I Don’t Like Cricket… I Love It….

cricket ground

While I can’t say that I recommend the rest of the lyrics of 10cc’s ‘Dreadlock Holiday’ that one line sums up my feeling for the game….and for the expression of that feeling, running from expertise to sheer tomfoolery, of those who also love it.

For those whose picture of England is coloured by John Major’s 1990s description of long shadows on county grounds, warm beer…..dog lovers….and Orwell’s old maids bicycling to Holy Communion through the mists of an autumn morning, may I present another more contemporary image of the cricket lover, made by a gentleman named Kim Thonger who contributed his mite to ‘The Guardian’s over by over coverage of the First Test between India and England.

“I’m sitting outside Waitrose with the dog, listening to TMS through my hearing aid while SWMBO potters inside. When Stokes got Kohli I leapt into the air and now there’s a clutch of senior citizens eyeing me very strangely. I think one of them has called an ambulance for me.”

For the furriners among us, a glossary.

Waitrose. A supermarket chain which caters to those who consider Marks and Spencer ready meals to be downmarket.

TMS. Test Match Special, the ball by ball commentary on international cricket matches provided by BBC radio, staffed by people whose names are often given the suffix ‘ers’ – thus, Phil Tufnell, ‘Tuffers’, Henry Blofeld, ‘Blowers’, Jonathan Agnew, ‘Aggers’. The latter might have been called Johnners had that not been the soubriquet of a much loved and now deceased commentator called Brian Johnston, himself the originator of the ‘ers’.

Let it here be noted that Mr. Thonger has a dachshund, called, inevitably, Dakkers.

SWMBO. She Who Must Be Obeyed, from the white goddess/queen in Rider Haggard’s She’. Here,  as played by Ursula Andress – an actress whose name is often misspelled for some reason.

SWMBO is an alternative way for men to refer to their wives – though not, it seems, to their significant others  – and may derive from John Mortimer’s barrister character Horace Rumpole who, in respect of his wife Hilda, remarks gloomily that murder and matrimony both carry a mandatory life sentence.

hilda Rumpole

Stokes is a much tattooed chap who plays for England, except that he will be missing the next match as he will be on trial for alleged assault outside a nightclub. Perhaps he should have considered that the downside of tattoos is that they make one easily identifiable by the police.

‘Got’ here refers to the fact that he bowled, as opposed to allegedly assaulting,

Kohli, India’s captain, whose talent as a batsman almost matches his ego and who, in this context, had been making too many runs to please Stokes and his team mates.

I am aware that the glossary raises as many supplementary questions as it proposes answers, but that it the nature of the beast.

Just try getting your heads round examples offered by cricket lovers for everyday phrases as titles for dark thrillers….

A Tickle To Leg…There Was A Noise…First Slip…Chin Music…The Corridor of Uncertainty…It Reared Sharply Off A Length…The Wrong’Un….Deep Cover…The Man Who Was Mankaded…Whispering Death…

You’ll need more than a glossary for that lot…

So what is it that makes people…me included…sit up all night to hear a radio commentary on Test matches in Australia, New Zealand or Sri Lanka? We have not been able to watch cricket on TV unless forking out for a Sky subscription since the ECB sold the nation’s heritage for a bowl of baingan bharta. in 2006.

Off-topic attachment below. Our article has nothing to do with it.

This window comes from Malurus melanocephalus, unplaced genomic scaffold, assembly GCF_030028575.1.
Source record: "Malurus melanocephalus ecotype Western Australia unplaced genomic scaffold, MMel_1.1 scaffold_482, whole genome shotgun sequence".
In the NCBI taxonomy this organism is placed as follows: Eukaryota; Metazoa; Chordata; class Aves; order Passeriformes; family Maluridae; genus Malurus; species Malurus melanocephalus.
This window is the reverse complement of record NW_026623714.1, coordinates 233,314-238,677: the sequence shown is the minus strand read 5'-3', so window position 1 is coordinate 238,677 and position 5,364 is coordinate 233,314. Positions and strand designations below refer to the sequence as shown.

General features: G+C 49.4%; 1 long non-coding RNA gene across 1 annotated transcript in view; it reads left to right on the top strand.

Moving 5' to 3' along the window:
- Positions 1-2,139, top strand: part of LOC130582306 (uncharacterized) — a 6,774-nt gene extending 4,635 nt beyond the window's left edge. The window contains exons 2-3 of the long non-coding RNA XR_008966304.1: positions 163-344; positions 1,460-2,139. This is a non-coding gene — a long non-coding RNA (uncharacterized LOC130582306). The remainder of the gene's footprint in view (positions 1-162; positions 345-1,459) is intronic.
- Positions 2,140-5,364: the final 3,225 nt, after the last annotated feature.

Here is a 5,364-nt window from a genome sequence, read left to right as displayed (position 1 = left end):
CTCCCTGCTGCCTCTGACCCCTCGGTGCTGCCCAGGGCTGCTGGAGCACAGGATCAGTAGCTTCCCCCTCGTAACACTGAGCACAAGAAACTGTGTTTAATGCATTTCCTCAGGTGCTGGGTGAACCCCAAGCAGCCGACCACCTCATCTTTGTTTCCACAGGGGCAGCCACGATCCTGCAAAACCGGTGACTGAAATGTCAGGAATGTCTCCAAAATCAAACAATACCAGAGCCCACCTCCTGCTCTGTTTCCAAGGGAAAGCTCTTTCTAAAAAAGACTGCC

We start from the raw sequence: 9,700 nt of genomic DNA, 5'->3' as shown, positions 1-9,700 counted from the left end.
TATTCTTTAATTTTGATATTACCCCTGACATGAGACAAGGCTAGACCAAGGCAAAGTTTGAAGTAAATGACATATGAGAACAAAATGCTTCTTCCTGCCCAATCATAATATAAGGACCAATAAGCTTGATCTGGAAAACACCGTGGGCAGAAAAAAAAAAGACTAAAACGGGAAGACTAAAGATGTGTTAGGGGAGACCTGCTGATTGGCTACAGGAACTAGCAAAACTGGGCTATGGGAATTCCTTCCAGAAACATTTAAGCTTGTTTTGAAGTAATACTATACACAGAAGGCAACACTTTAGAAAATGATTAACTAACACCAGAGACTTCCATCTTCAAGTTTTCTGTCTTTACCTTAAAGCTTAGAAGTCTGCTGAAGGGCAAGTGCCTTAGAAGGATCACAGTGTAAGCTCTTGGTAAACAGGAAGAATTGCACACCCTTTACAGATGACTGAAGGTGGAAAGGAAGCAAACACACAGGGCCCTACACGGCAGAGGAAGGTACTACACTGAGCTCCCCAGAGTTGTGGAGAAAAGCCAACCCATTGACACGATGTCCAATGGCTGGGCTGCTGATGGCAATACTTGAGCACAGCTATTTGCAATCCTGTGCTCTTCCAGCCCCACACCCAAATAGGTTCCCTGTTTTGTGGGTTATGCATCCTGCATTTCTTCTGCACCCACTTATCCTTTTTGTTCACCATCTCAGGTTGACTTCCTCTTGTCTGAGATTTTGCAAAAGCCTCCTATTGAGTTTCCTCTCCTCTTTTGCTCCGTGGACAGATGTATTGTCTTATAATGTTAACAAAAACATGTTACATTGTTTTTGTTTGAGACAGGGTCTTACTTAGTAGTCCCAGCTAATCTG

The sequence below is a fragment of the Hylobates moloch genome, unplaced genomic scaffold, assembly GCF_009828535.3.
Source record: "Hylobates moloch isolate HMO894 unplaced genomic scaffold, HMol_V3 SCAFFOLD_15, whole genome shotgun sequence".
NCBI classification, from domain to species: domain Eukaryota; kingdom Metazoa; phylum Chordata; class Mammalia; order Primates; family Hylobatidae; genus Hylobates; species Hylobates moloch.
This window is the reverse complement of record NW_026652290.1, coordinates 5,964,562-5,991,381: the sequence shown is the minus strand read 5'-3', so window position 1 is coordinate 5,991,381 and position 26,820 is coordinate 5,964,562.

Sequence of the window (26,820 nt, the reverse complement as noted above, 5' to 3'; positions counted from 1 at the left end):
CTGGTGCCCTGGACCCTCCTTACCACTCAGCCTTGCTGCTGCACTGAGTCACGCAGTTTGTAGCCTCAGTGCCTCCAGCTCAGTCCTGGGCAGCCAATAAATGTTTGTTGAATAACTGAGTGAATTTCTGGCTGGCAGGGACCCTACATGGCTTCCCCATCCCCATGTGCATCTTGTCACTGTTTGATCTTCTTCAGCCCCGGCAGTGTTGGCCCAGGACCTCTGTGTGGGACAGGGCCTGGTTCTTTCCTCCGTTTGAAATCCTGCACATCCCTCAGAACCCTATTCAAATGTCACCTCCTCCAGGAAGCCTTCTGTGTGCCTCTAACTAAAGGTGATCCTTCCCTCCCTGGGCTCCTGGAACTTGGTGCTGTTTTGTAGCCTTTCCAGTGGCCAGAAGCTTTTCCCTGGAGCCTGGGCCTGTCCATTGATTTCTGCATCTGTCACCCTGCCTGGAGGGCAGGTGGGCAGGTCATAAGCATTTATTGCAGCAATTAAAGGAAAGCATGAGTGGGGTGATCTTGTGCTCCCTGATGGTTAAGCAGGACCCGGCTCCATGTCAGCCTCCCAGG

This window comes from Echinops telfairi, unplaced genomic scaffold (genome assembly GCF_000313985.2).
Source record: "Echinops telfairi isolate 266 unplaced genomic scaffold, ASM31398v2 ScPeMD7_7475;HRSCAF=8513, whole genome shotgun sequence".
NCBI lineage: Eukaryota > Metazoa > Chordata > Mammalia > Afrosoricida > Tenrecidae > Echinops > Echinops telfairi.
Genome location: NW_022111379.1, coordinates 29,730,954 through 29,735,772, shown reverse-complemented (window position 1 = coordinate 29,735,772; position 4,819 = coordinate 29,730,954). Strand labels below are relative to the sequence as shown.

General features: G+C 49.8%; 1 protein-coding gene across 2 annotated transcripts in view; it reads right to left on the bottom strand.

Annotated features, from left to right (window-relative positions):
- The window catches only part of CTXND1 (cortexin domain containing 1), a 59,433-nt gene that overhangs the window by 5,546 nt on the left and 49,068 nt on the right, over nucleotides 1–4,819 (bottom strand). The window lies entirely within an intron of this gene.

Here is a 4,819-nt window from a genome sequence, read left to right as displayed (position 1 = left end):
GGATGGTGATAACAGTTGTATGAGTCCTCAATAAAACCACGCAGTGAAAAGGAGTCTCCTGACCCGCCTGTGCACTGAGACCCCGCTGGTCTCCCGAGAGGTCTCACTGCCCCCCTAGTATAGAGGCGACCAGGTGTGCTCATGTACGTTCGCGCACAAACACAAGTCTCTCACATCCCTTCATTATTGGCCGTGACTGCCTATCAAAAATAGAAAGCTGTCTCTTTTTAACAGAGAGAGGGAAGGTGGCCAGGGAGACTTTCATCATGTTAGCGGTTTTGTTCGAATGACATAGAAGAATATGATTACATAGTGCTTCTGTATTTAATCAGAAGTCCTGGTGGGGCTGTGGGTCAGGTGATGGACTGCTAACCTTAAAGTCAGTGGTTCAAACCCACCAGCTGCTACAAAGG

Glossary…ECB, England and Wales Cricket Board, not to be be confused with the European Central Bank even though both are staffed by people living in a fantasy world where you generate money in order to fritter it on mad schemes.

It is because we can see in our mind’s eye that which once we saw with the two others…the grace of a batsman who uses the bowler’s speed or spin against him…the art of the slow bowler spinning his webs to deceive….the thrill of a great fast bowler…

If you can bear the slow start, do take a look at this video of David Gower…a slight man, he uses the speed of the ball to send it to the boundary, seemingly effortlessly and with supreme elegance.

 

And just look at the peerless Larwood…perfect balance and speed

The matches, the players, the history, the enthusiasts….the ups and the downs….and, this year there is something special to celebrate.

The Scottish cricket team beat the English in a One Day International…it is 1314 all over again!

Advertisements

51 thoughts on “I Don’t Like Cricket… I Love It….”

  1. I admit to never having watched or listened to a cricket match, and never having had any desire to do so. The nearest I got was as a 6-year-old bowling to my father in Bushey Park.

    However, if offered a choice between cricket and soccer, it would be no contest, cricket would win hands down.

    Despite that lack of interest, I very much enjoyed your post, and have one odd cricketing phrase to add. I have never understood it nor tried to discover its meaning, but whenever the subject of cricket crosses my mind, inevitably “silly mid off” accompanies it. 🙂

  2. Cricket?
    How can anyone from Ardrossan ike cricket?
    And tell your friends it’s ‘FOOTBALL.’
    Can’t these yankees speak proper like?

  3. Blame the Australian grandfather…mother’s side.
    Father would watch the Ashes to see Australia beat England – as they usually did, but only for that reason…though he would have watched a tiddlewinks competition on the same basis.
    I think they have something called football in the U.S….great nancies in suits of armour poncing about…so i suppose they call the great game as played in Scotland soccer to distinguish between the two…

    1. I think they have cricket tournaments at the Philadelphia club…why not take a look?
      J. Barton King was a top rate cricketer from Philadelphia who toured England with an American side in the early 1900s…

    2. Seems to be reviving in the USA, but there is a split between rival governing bodies which means that neither gets recognition from the ‘International Cricket Council so don’t get visiting international teams.

  4. Not a dedicated follower of the game (I have been heard to liken it to paint drying!), I do like a polite country game, on a pretty English green in good English summer weather.
    Thanks for the Yorkshire haka. “I’ll s’thee” always remind me of Freddie T.

  5. It’s clearly the “in” sport. Incomprehensible. Interminable. Infuriating. I spent a week watching it one day and will never, ever make that mistake again. You may keep your sticky wicket.😀

  6. I have enjoyed cricket since the enthusiasm first of my Dad and then my husband. We were watching the Test the other day and comment was made on the antics in the crowd dressed up as Jailbirds and ‘policemen’. Over the years the audience profile has changed along with the various forms of the game. My dad’s generation would be wearing a collar and tie to watch!

    1. Certainly has! I can’t remember bare torsos at a match either…but that was before climate change!